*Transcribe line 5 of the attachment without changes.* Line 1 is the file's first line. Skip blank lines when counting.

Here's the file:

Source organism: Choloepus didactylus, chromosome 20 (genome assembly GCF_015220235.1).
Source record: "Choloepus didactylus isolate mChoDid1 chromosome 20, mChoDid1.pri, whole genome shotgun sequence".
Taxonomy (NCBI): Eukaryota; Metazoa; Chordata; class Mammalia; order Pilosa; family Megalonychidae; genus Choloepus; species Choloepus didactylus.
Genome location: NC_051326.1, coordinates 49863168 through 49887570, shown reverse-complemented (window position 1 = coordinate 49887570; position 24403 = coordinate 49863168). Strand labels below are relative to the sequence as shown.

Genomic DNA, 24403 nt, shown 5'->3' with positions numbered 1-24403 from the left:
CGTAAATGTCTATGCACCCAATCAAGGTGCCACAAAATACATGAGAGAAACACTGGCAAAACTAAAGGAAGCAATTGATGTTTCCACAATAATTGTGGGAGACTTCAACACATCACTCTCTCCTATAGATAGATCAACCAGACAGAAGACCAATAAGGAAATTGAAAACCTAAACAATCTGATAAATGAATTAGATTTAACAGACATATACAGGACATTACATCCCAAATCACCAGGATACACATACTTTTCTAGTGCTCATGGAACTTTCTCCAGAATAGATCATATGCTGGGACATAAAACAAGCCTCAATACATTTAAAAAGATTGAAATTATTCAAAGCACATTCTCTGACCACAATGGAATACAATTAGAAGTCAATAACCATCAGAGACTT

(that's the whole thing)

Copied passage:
Genomic DNA, 24403 nt, shown 5'->3' with positions numbered 1-24403 from the left: